Archive for the ‘chalkface’ Category

Using Cartoons for Engagement

November 29th, 2011 by Graham Attwell

GoAnimate.com: Episode One – Jenny Jobseeker by elleemployability

I’ve been working on a series of webquests on the use of the internet far careers guidance and counselling. And I stumbled on this great blog by Elle Dyson. Elle is making a a mini cartoon series following the journey of ‘Jenny Jobseeker’ as she battles through the unemployment jungle. As she says there are limitations to the free version of Go animate (the online tool she used to make the cartoon) but, she says, “it serves as (I think) a rather nifty tool for engagement – providing a little bit of advice, giving them a bit of a laugh, and most importantly engaging them in the service, encouraging them to access support from us, and in accessing local opportunities.”

Interested in games?

November 14th, 2011 by Graham Attwell

From Futurelab:

Aimed at teachers and those interested in using games with an educational intent, this handbook aims to provide some useful anchoring points for educators to make sense of the area and to develop practical approaches for the use of computer games as a medium for learning.

It is assumed by some that the models games employ lead to learning, as young people effectively learn how to play without necessarily being explicitly taught, doing vast amounts of reading or interacting with others; while others see games as boring, tedious, time-consuming, and repetitive.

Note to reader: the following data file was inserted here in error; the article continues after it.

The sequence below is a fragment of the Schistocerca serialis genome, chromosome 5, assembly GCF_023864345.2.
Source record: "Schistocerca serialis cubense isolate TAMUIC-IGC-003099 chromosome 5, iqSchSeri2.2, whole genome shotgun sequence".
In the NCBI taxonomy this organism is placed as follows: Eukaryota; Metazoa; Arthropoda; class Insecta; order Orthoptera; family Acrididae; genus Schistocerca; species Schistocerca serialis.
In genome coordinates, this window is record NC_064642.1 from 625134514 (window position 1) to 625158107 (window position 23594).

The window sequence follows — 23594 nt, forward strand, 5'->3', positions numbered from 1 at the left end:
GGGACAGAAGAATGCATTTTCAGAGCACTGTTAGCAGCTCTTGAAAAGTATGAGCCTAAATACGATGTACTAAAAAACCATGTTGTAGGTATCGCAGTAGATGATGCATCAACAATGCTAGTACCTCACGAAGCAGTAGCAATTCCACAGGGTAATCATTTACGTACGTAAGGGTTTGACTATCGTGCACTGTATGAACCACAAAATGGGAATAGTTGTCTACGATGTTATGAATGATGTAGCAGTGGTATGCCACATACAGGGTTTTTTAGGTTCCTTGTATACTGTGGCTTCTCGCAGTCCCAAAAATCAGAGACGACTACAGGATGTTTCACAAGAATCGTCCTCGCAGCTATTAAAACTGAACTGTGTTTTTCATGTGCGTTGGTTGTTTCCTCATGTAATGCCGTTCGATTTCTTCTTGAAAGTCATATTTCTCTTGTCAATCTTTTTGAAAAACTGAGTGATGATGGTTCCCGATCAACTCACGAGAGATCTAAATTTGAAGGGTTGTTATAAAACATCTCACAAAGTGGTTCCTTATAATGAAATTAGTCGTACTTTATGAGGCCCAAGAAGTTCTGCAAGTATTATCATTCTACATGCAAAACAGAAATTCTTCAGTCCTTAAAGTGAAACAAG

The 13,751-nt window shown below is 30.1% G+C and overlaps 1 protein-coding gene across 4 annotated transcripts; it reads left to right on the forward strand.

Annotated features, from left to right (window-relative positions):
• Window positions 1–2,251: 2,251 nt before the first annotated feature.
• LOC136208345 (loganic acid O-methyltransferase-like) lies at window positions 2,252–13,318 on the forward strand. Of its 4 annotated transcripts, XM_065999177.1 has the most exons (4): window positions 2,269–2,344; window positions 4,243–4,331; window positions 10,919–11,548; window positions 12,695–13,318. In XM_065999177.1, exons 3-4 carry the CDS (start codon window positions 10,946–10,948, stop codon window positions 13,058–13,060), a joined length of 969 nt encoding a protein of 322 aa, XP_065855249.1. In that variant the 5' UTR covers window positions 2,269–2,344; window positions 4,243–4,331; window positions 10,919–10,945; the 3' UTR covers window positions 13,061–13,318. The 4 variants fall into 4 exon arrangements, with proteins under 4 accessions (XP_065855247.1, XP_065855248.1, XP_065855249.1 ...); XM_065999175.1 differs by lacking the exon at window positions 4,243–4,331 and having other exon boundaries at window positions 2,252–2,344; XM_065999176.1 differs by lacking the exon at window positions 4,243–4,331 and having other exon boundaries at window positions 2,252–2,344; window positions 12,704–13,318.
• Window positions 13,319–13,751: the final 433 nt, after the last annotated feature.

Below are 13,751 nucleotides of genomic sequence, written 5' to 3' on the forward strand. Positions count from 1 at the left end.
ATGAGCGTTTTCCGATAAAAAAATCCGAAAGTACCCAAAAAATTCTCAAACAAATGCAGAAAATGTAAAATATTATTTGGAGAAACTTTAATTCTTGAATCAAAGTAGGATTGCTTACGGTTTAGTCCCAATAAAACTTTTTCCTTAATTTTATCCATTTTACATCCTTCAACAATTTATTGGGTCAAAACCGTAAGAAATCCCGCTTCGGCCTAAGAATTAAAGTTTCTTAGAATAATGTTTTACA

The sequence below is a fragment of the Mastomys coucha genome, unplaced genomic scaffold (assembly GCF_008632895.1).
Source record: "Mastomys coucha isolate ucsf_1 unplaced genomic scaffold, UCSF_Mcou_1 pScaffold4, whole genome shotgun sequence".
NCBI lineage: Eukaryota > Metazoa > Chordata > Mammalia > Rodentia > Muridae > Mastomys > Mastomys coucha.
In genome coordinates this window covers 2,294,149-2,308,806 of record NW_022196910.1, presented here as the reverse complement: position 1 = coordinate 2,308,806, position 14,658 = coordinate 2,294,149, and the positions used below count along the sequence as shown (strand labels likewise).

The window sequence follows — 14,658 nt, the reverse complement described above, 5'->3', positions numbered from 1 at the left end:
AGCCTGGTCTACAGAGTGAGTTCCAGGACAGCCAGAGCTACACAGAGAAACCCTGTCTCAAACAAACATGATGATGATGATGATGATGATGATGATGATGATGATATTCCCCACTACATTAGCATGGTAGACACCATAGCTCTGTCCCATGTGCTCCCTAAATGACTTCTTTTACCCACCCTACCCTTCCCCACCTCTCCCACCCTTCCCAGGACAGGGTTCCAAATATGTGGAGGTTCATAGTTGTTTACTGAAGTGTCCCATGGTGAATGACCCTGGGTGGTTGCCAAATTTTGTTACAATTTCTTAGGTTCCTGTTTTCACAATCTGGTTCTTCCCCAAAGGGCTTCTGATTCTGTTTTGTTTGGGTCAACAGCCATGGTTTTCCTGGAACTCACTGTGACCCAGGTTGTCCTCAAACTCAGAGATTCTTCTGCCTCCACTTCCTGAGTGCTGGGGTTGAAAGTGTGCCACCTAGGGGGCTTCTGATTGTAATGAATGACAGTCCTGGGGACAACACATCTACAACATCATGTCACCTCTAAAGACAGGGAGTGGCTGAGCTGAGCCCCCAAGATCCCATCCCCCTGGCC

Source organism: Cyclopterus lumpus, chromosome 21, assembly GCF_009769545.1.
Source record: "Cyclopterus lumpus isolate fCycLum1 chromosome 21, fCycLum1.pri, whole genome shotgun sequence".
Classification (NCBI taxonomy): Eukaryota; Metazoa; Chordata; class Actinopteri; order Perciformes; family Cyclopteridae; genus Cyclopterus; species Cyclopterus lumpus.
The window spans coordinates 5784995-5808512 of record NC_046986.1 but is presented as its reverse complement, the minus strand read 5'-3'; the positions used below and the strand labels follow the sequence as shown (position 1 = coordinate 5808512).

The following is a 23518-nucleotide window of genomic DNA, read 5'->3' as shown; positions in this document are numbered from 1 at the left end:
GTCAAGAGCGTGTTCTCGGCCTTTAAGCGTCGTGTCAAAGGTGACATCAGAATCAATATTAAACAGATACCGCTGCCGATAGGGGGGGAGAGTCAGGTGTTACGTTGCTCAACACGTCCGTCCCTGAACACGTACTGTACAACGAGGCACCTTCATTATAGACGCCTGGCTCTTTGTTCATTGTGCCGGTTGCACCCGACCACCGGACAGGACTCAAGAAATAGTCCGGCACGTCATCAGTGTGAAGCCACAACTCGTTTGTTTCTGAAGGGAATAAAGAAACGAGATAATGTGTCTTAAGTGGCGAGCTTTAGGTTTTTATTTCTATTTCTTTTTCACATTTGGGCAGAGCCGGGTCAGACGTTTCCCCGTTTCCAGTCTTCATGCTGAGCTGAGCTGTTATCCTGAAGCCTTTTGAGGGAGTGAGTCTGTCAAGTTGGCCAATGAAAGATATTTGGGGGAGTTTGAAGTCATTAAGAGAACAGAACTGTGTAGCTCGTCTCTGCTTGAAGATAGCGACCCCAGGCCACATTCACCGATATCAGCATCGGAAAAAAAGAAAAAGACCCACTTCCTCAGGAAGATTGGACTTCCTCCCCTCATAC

Both of these viewpoints can be true: as stated the impact of a game is dependent on the game itself, but also the player, circumstance of use, mediation of the teacher and other players. In fact, many academic researchers of young people’s uses of digital media argue, counter to the hype, that computer games have been insufficiently well researched as a medium for learning.

In this handbook we aim to summarise not only the key theories around why they are considered to have potential, but how they have been used in the past, how they are used for learning in a family context, which attributes lead to learning, and considerations for using them with young people.

Download the book

Raindrops on roses

November 4th, 2011 by Angela Rees

November is Sharing Good Practice Month at the college where I lecture so I thought I’d jump on the Chalkface blog and share two of my favourite things.

I love historypin. It’s a Google Maps mashup where you can upload pictures from the past and compare them to the current street view. You can add video and audio too. There’s heaps of potential for school projects and it’s a great tool for digital storytelling. Have a look at the Beatlemania tour for inspiration!

Continuing with the maps theme, every maths teacher needs to know about the Maths Maps project.  Again using Google Maps this collaborative resource links maths questions to physical places.  For example, a pin in Real Madrid Football Stadium invites you to zoom in and calculate the area of the pitch. Further more, one map can cover many topics and colour coded pins allow for age or level differentiation. There’s more information on how to join in with the project on the edte.ch blog.